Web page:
Arizona officials woo Cleveland Indians

TUCSON, Ariz. (AP) - The Cleveland Indians, a team that spent 46 springs training in Tucson, are being wooed by Arizona to return.
Such a move from the team's current spring training site in Winter Haven, Fla., would not only be a coup for the Cactus League but would rekindle memories for southern Arizonans who grew up watching stars including Rocky Colavito, Frank Robinson and Albert Belle take swings at Hi Corbett Field.
"My gut feeling is that they are sincerely interested in the Cactus League," said John Benton, a member of the Arizona Tourism and Sports Authority.
Indians spokesman Bob DiBiasio, told the Arizona Daily Star that the team is considering several training sites. He said Arizona officials have contacted the club about returning to Tucson.
"We are one of the few teams that have made it known right now that we are out exploring various options for our spring training home," DiBiasio said.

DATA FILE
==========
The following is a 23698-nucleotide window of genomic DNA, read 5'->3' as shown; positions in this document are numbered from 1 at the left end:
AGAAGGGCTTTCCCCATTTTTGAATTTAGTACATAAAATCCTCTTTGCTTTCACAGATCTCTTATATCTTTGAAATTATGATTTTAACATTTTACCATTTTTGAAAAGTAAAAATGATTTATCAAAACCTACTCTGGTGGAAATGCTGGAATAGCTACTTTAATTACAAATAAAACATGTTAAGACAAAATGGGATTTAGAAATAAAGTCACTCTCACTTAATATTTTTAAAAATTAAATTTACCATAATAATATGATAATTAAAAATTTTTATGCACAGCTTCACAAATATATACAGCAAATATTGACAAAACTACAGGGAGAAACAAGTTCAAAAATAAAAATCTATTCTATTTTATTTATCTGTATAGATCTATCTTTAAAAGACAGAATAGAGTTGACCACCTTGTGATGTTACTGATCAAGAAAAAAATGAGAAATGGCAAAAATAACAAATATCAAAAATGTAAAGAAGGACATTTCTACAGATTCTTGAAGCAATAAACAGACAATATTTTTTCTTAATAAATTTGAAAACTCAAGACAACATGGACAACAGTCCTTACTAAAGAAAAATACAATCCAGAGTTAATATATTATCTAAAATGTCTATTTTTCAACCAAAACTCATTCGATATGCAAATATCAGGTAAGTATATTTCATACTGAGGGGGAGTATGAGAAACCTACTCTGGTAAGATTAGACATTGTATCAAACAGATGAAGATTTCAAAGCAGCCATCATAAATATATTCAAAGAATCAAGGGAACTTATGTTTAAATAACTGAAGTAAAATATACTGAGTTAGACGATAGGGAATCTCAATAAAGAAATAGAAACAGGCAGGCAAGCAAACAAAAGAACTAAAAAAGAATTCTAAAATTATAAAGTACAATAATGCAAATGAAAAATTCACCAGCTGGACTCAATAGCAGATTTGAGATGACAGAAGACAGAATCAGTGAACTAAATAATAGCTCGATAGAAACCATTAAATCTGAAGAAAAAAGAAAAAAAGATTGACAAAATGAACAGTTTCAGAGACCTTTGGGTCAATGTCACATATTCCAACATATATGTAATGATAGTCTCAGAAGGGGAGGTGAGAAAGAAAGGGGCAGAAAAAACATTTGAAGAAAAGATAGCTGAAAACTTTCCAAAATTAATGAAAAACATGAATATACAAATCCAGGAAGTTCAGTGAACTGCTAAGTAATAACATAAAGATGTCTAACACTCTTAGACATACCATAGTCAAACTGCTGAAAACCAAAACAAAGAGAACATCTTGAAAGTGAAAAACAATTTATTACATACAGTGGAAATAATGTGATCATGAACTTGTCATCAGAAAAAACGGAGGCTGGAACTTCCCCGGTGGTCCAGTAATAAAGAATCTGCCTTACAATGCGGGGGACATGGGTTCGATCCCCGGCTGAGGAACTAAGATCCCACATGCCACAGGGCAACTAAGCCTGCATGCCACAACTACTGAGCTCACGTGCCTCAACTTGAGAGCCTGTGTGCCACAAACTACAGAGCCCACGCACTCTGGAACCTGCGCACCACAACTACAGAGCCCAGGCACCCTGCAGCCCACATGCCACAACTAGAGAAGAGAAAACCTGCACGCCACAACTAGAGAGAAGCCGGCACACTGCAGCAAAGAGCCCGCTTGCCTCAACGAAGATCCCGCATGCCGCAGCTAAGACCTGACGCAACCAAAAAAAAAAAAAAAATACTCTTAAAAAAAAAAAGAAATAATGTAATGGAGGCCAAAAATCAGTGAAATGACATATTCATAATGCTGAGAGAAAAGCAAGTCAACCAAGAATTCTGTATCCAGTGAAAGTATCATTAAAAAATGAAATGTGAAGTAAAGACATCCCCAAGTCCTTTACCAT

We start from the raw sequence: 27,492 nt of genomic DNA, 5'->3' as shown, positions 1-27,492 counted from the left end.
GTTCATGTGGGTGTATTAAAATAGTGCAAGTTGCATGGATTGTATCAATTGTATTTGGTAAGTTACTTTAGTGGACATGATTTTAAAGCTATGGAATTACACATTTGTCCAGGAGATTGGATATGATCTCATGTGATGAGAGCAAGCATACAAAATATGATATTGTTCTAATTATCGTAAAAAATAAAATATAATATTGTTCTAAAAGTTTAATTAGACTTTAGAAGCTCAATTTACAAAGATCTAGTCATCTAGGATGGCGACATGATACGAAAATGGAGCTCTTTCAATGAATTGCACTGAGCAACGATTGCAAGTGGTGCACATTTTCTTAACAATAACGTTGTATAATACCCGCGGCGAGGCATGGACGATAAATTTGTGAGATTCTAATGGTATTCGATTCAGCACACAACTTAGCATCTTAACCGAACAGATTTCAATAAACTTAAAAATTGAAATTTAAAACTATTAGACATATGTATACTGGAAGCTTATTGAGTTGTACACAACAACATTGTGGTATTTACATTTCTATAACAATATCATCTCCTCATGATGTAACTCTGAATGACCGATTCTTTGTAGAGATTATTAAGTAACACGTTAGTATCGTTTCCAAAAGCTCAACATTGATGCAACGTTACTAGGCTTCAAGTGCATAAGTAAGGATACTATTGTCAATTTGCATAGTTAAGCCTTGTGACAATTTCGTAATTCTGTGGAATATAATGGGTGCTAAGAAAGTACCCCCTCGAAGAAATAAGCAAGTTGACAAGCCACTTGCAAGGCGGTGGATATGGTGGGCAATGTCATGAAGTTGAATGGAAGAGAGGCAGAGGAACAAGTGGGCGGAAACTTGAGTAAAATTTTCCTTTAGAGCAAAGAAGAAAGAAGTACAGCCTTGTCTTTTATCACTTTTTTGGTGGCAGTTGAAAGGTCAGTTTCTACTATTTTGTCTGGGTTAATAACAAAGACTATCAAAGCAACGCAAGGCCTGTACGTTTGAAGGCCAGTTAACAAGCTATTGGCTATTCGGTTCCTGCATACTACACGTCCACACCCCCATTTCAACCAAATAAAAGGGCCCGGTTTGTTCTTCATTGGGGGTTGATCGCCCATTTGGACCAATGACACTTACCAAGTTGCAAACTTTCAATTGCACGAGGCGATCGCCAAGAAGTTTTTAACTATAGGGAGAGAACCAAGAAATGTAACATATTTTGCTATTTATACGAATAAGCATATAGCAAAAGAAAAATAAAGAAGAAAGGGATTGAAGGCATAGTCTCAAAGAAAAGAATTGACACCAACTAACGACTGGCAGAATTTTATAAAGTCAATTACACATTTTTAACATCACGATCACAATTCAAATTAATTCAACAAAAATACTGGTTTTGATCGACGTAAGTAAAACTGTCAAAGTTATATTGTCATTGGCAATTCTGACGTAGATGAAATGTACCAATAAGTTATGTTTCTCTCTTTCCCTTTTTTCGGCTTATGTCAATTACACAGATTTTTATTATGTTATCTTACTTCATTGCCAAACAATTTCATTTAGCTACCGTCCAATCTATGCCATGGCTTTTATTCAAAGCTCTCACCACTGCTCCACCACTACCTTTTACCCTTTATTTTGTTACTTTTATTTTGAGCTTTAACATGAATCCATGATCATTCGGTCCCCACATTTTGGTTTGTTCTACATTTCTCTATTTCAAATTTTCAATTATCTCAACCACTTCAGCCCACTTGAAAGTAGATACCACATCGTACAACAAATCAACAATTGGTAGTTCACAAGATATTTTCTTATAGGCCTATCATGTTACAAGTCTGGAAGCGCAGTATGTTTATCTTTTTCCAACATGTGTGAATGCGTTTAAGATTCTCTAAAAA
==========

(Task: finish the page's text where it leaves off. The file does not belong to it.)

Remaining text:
Benton said that officials are looking at ways in which Indians' spring training might fit in with the activities of other teams.
If the Indians were to move back, the team could play at Tucson Electric Park while the Chicago White Sox would train at a new, yet-to-be-built stadium in Maricopa County, officials have theorized.

Maricopa County voters approved creation of the Tourism and Sports Authority in 2000 through car rental and hotel taxes. The organization is charged with the retention and expansion of the Cactus League.

But the authority may not be able to build any new stadiums as it pays for renovations at Phoenix Municipal Stadium and several others.
Kris Mayes, spokeswoman for Gov. Janet Napolitano, would only speak generally about the importance of baseball in Arizona.
"It's very premature to speculate where the funding would come from or how a deal would come together. We have discussed the possibility of any number of teams possibly moving here."
Although the Indians aren't expected to return to Tucson for next year's spring training, team officials didn't say the city is out of the running, either.
"We said we're willing to explore anything. To make that move in the short term would obviously be impossible. Whether or not it's viable five years from now, who knows?" DiBiasio said.
(Copyright 2003 by The Associated Press. All Rights Reserved.)